they also saw a lot of corruption or mismanagement in the local teacher's union, and that also drove them away from the democratic party.
dreamflower02
Dec. 27th, 2016 03:15 am (UTC)
I'm proof of that, and the way my perspective is so different from other people coming from the same background as me I think shows that more than just about anything.

I'm also proof of that. My beliefs about sexuality and related issues have evolved greatly over the last few decades.

I always thought of myself as pretty liberal because I was comparing myself to the people I grew up among. But of course, that wasn't right either, because it meant I was judging them. It takes a while to recognize some things.
engarian
Dec. 27th, 2016 03:43 pm (UTC)
people don't see why they should have to help other people when the problem isn't their fault. We're all responsible for our own choices, but there's no sense you can also be obligated for things that aren't your fault - basic decency and neighborliness, being our brother's keeper, etc. doesn't always become real.

Many people suffer from the pointing finger. My "brother" taught that pointing a finger at someone else meant one finger was pointing away from you, but the other four fingers were pointing back at yourself. I've certainly been guilty of pointing fingers many times over my life because I'm human and it is natural to spread blame or push it off in a different direction. But now I try hard to think before doing that - it's all too easy to accuse someone else or to find an easy excuse for someone else's behavior.

I'm sorry your family had problems over the holidays. It's a stressful time of the year to begin with, adding family emergencies can make it so much worse!

- Erulisse (one L)
dawn_felagund
Dec. 27th, 2016 08:45 pm (UTC)
(I'm here, back in Vermont, whenever you're ready! :)

I think modern progressivism is having a really hard time reaching people in rural areas. I'm extremely progressive and also live in an area of high rural poverty and regularly facepalm at fellow progressives, who so often come to conversations with either the assumption that everyone either lives in the city or a hip suburb outside of the city, or reveal a blatant lack of understanding of the culture, concerns, and challenges experienced by people living in rural areas (especially the rural poor). It boggles my mind because such ignorance and often close-mindedness would not be tolerated toward other cultures outside of the U.S. but is acceptable to a lot of liberals with respect to rural Americans.

(Vermont, of course, went strongly for Hillary--only one county went for Trump; incidentally the most remote and rural county in our very rural state--but towns with high poverty like where I live went mostly for Trump.)

Then there is outright exclusion of rural Americans from the progressive movement, i.e., a group of us reserved a bus to go to the Women's March on Washington on January 21 and--coincidentally!--even though we've had the bus reserved for about two months now, now they don't have a bus to send to us. But they have empty buses traveling from New York City. I guess just in case enough Park Slope women get done early with their mani-pedis to go. It's hard to feel like you matter to a movement when you're the first people culled when an idea catches on among urban progressives.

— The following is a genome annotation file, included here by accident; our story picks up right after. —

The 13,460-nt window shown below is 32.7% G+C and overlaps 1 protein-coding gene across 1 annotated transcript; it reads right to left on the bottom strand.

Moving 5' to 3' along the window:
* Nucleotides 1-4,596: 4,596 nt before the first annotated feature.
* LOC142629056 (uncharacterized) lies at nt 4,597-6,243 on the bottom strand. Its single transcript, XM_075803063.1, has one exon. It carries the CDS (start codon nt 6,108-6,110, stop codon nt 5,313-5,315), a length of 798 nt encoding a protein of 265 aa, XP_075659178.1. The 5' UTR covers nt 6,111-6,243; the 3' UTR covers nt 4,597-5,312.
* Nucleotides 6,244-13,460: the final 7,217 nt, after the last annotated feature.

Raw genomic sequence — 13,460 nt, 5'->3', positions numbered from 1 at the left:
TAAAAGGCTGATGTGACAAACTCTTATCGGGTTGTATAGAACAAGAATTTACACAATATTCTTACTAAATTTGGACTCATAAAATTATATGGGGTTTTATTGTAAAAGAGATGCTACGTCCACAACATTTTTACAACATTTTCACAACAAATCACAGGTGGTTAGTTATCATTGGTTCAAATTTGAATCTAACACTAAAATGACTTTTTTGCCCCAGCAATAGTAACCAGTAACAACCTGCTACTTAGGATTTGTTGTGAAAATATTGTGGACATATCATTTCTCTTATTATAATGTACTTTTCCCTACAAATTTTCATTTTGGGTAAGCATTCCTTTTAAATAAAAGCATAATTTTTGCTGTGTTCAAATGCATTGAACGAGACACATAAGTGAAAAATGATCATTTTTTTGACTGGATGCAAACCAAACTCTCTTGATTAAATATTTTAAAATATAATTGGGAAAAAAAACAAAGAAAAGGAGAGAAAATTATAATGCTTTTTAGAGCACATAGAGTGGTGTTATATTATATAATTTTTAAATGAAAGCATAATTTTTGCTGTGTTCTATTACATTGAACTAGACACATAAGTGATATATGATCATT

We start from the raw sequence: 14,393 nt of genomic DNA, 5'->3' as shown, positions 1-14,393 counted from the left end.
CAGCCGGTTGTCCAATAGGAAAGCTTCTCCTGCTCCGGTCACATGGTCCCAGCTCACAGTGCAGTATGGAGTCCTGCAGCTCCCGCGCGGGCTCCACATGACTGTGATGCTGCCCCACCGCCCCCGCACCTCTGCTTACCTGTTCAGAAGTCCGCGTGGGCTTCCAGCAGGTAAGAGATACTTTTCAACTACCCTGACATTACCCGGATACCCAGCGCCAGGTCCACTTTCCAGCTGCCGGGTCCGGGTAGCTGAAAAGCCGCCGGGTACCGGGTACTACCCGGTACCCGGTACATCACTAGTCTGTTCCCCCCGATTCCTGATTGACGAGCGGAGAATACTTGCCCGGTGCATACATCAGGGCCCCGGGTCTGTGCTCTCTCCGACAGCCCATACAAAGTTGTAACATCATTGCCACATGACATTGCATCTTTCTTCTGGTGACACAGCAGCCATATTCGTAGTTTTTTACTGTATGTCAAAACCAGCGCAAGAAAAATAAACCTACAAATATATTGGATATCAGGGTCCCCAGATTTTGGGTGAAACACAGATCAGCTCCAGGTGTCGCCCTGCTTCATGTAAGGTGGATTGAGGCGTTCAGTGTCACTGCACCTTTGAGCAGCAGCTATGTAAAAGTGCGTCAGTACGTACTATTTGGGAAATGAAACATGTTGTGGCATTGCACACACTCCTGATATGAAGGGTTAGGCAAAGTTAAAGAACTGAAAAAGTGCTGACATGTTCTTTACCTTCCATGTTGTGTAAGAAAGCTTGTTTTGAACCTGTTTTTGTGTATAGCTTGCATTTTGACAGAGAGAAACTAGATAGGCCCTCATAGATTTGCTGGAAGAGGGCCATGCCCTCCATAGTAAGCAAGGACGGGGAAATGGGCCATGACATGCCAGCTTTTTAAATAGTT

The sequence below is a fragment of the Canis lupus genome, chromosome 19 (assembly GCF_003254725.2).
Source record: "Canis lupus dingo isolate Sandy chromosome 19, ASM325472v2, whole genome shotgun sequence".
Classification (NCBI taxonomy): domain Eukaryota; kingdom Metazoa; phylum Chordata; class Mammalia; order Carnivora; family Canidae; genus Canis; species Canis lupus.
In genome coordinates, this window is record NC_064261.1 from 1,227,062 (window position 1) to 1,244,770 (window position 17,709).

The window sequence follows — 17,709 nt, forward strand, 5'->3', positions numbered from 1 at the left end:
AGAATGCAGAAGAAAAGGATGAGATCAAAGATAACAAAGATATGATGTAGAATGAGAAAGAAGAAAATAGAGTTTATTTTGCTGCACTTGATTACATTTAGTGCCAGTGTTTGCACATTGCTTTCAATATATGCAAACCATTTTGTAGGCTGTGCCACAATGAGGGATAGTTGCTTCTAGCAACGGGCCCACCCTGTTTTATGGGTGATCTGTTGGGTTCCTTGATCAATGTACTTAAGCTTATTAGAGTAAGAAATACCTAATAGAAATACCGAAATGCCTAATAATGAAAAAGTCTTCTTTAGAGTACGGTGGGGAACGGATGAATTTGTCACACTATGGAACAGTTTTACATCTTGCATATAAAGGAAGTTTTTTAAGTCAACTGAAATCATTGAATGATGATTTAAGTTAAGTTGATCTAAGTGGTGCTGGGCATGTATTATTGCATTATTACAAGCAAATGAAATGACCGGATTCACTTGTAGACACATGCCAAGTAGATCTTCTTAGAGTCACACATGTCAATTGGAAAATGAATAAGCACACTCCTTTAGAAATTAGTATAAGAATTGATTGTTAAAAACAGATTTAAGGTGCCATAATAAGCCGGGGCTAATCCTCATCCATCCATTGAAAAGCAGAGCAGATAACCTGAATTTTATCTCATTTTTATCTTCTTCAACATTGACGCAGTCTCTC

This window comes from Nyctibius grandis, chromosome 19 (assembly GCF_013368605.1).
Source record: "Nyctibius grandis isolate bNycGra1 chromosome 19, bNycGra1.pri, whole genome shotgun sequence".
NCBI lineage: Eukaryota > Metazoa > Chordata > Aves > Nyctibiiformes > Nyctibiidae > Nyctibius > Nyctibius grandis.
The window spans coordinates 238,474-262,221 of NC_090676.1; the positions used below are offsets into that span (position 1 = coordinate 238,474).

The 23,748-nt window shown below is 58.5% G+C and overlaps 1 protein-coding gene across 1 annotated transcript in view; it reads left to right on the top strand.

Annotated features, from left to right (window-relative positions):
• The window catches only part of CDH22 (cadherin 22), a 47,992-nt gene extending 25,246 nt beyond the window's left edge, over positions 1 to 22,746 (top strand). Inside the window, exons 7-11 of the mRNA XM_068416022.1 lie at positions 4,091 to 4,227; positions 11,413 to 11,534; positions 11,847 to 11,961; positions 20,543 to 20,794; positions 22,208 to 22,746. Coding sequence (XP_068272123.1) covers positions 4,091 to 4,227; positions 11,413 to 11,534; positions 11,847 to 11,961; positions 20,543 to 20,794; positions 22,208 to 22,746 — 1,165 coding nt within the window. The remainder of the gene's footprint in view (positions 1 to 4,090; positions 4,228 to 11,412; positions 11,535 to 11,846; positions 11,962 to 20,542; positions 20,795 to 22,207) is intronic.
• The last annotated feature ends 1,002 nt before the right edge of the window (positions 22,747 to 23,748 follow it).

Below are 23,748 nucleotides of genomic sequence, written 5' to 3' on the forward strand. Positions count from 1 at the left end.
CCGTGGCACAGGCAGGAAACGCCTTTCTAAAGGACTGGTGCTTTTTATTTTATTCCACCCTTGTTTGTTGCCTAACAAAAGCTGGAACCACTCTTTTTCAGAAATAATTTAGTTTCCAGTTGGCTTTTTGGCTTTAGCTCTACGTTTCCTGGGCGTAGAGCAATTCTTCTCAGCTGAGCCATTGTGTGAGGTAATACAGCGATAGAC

blown_wish
Dec. 28th, 2016 05:48 pm (UTC)
Most of my family is politically conservative. They use that rugged individualism language to justify corporate fascism. They call it supply side economics. They're all older Boomers who don't realize their generation benefited from the biggest economic boom in history. It's like they were walked to third and told themselves they hit a triple.

They also talk a lot of shit about family values, which makes me laugh. They're almost all divorced.

Edit: Forgot to say, I live in Oklahoma. It might be the reddest state on the map. Not because the republicans are amazing. No. We all hate our govorner. We all hate the political system the republicans set up. It's because the left doesn't even try, here. I know plenty of Bernie voters. Bernie stickers outnumber all political bumper stickers from this cycle. We are so hungry for another FDR in these parts. The DNC is full of idiots.


Edited at 2016-12-28 05:53 pm (UTC)
shadowfireflame
Jan. 2nd, 2017 02:42 am (UTC)
This was a good list, and yes, I've seen a lot of this along with your everyday bigotry--the lack of exposure, the privilege. Most of the people I've met don't necessarily support Trump but see Hillary as part of the "global elite" who are trying to take over the world. I find that talking to them logically or pointing out news articles don't really help because they don't trust "the news," as it is run by the "elite who control the media." Sigh.

Have you read this post on how to respond to everyday bigotry, from the Southern Law Poverty Center? I found it helpful because it has many different scenarios and some examples of optional responses.